The U.S. Treasury Department imposed sanctions on the Belarusian regime’ defense sector and financial institutions Thursday following Russia’s invasion of Ukraine, citing Minsk’s “support for, and facilitation of” Moscow’s attack.
Among the 24 individuals and entities facing these sanctions are Belarusian defense minister Viktor Khrenin, two large state-owned banks, several security companies that the U.S. says have close links with Russia, and a businessman linked to authoritarian President Alexander Lukashenko.
“Having already sacrificed its legitimacy to suppress the democratic aspirations of the Belarusian people, the Lukashenko regime is now jeopardizing Belarus’ sovereignty by supporting Russia’s further invasion of Ukraine,” said U.S. treasury minister Janet Yellen.
The U.S. isn’t the only country sanctioning these institutions and individuals. British Prime Minister Boris Johnson announced similar punitive measures for Belarus’ reported role in the assault.
As tensions between Moscow and Kyiv escalated last week, some 30,000 Russian troops extended their stay in Belarus. For months, the U.S. has been warning that Russia is creating pretexts to swoop on Kyiv, and flagged that the recent war games and this extension in Belarus was a prelude to the attack on Ukraine, which was ultimately launched Thursday.
Lukashenko has denied the involvement of Belarusian troops in Moscow’s attack, although he said he was willing to support Russian forces if necessary, state media reported. But with reports of Russian troops entering Ukraine from its northern border, the Belarusian regime’s role in the emerging conflict in Europe has come under increased scrutiny.
“I think the most alarming thing we now understand is that we’re not quite sure whether Belarus could be considered as a sovereign state in terms of control on its own territory, especially in terms of military control,” says Olga Dryndova, editor of Belarus-Analysen at the University of Bremen’s Research Center for East European Studies in Germany.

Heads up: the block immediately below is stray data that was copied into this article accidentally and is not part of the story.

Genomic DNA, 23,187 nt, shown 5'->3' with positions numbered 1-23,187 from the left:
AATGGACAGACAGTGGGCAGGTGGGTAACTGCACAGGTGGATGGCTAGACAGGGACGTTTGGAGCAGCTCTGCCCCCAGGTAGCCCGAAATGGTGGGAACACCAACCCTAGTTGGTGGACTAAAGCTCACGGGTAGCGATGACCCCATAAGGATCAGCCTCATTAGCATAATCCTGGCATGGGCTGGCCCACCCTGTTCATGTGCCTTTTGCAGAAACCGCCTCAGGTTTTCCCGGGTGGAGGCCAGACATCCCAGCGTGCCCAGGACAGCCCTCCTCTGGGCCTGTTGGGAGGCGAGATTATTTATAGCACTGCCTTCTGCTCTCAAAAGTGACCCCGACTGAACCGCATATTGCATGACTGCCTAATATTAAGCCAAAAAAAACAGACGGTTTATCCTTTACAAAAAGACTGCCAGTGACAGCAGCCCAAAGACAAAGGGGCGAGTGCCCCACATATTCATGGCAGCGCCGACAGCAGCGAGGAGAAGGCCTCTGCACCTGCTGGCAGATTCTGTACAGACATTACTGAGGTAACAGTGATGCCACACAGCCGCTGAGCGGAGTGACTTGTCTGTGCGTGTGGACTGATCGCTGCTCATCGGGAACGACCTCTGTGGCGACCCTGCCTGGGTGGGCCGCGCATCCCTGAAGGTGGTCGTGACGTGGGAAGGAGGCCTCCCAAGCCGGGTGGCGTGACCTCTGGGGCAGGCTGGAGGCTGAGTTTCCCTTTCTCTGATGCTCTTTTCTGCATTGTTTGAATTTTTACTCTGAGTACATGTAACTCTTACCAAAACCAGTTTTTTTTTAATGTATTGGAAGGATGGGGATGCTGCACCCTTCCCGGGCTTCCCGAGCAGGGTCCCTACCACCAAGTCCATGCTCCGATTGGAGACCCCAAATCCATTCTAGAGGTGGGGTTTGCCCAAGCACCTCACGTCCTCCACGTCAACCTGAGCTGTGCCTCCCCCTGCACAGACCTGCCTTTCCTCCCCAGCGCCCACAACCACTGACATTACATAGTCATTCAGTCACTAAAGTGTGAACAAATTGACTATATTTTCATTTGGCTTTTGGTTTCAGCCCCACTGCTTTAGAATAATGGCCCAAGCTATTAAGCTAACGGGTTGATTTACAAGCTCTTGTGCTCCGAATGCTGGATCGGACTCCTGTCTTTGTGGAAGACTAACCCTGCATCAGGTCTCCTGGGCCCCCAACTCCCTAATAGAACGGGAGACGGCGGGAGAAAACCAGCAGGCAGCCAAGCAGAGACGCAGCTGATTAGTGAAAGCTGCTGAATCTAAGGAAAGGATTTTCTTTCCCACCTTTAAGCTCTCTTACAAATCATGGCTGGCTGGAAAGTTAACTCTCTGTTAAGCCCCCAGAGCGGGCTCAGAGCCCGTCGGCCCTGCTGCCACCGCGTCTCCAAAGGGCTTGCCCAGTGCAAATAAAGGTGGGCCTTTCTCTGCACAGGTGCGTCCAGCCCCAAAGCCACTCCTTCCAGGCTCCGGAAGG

The relationship between Russia and Belarus
Both Russia and Belarus belonged to the former Soviet Union. These days, Russia is also Belarus’ key trade partner. Bilateral trading between the countries was $29.5 billion in 2020, according to government data. The two nations also hold regular military drills together, with the most recent one on Feb.10 near Belarus’ southern border with Ukraine.
The Kremlin has long urged for the better implementation of a 1999 treaty between Russia and Belarus. In the treaty, the two countries vowed to form a union similar to that of the European Union, promising broad cooperation but also maintaining their independence. Lukashenko reportedly hoped that in signing the treaty, he would be chosen to replace outgoing Russian President Boris Yeltsin—who was sick at the time. However, the presidency went to Vladimir Putin, and the treaty was never fully implemented.
Lukashenko went on to rebuff several proposals from Moscow for deeper integration of the two countries. The hotly contested 2020 Belarusian elections changed that. Lukashenko claimed to have won a sixth term by a landslide, despite claims of electoral fraud and widespread vote-rigging. Minsk has since warmed up to Moscow—especially after Putin recognized Lukashenko’s victory in the polls and offered to provide security aid if massive electoral protests in the country worsened.